Thursday, October 04, 2007

You're the lunatic, Brian Sabean

9 Comments:

Blogger Grizzlie Antagonist said...

I'm not a Sabean fan, but what he said was that Molina was the team MVP, which is not the same thing as saying that he was the most talented player on the team.

The concept of being a team MVP can encompass a number of intangibles, including on-the-field leadership and clubhouse presence.

8:54 AM  
Blogger Big D said...

Fair enough, Grizzlie. My whole point is that this is the same sort of insane basis for player evaluation that the Giants have been using -- going along with the notion that "veteran poise," "on-the-field leadership" and "clubhouse presence" somehow make up for the team's utter incompetence at scoring runs.

So the argument that Molina is the MVP is part and parcel of that, along with Sabean's endless campaign to blame Bonds for his incompetence as a GM in assembling a 71-91 team.

I don't think anyone in their right mind -- escept Brian Sabean and his apologist lackies at the SF Chronicle like Bruce Jenkins -- would argue that not having Molina (and his awful OBP) would have cost the team more wins than not having Bonds (with his MLB leading OBP).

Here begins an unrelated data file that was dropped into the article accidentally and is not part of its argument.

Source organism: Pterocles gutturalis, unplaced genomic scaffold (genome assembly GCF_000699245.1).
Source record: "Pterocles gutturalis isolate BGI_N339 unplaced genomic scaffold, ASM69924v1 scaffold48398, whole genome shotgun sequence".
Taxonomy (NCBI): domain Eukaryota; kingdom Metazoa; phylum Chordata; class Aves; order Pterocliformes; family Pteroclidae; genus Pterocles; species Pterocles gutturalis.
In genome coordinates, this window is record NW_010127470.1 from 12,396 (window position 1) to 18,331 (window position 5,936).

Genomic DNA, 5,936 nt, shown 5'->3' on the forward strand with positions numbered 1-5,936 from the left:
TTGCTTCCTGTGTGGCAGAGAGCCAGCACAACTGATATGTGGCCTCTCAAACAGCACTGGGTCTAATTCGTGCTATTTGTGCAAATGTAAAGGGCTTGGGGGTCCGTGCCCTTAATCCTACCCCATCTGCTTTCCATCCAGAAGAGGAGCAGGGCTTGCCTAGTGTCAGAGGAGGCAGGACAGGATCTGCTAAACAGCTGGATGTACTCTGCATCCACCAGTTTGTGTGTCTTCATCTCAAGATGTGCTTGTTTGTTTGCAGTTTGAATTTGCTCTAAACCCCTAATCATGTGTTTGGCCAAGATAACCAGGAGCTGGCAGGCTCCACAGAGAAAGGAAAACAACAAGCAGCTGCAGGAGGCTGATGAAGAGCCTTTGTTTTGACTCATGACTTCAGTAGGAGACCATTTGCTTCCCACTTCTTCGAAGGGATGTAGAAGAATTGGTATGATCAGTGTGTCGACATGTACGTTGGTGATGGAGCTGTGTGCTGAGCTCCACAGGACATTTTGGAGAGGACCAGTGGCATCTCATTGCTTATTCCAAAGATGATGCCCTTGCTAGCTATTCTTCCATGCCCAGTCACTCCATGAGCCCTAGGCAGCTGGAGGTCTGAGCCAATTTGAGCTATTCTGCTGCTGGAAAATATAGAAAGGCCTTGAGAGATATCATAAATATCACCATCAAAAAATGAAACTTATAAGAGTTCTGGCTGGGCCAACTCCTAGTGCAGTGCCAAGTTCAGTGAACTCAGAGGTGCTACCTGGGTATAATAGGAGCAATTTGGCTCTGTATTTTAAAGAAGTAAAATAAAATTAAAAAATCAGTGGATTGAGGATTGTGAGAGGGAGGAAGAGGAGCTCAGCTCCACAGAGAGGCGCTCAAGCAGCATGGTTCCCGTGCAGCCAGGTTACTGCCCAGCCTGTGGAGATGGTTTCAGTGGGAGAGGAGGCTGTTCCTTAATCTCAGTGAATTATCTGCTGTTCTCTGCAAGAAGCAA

10:05 AM  
Blogger Grizzlie Antagonist said...

OBP and OPS (into which OBP is factored) are helpful statistics but somewhat overrated.

RBI's are what is crucial, especially for middle-of-the-lineup hitters.

Bonds's OBP/OPS largely consists of bases on balls and unafforded RBI opportunities.

Molina did hit well with runners on base, i.e., after Bonds was walked. This fact plus those other intangibles that I mentioned make Sabean's view (that Molina was team MVP) defensible.

I don't know what the statistics were, but it did seem to me that of the Giants relatively few high-scoring games, a disproportionate amount of them actually occurred without Bonds in the lineup -- as though the team awoke from its lethargy and stopped waiting for Bonds to do it all.

I've enjoyed watching Bonds play and feel that he should not be deprived of entry into Cooperstown since he was clearly always of Hall of Fame caliber. I've always felt that both the Bonds-haters and the diehard Bonds supporters were both too firmly set in unwieldy positions.

I'm impressed with the ability of a 43 year old man with gamey knees to hit 28 home runs and indeed the ability to heal himself to the point of staying healthy enough to be present to hit that many home runs with limited opportunity.

But I don't think that he was that much of a force in the extremely limited success that the Giants had this year and I think that it was time to make a change.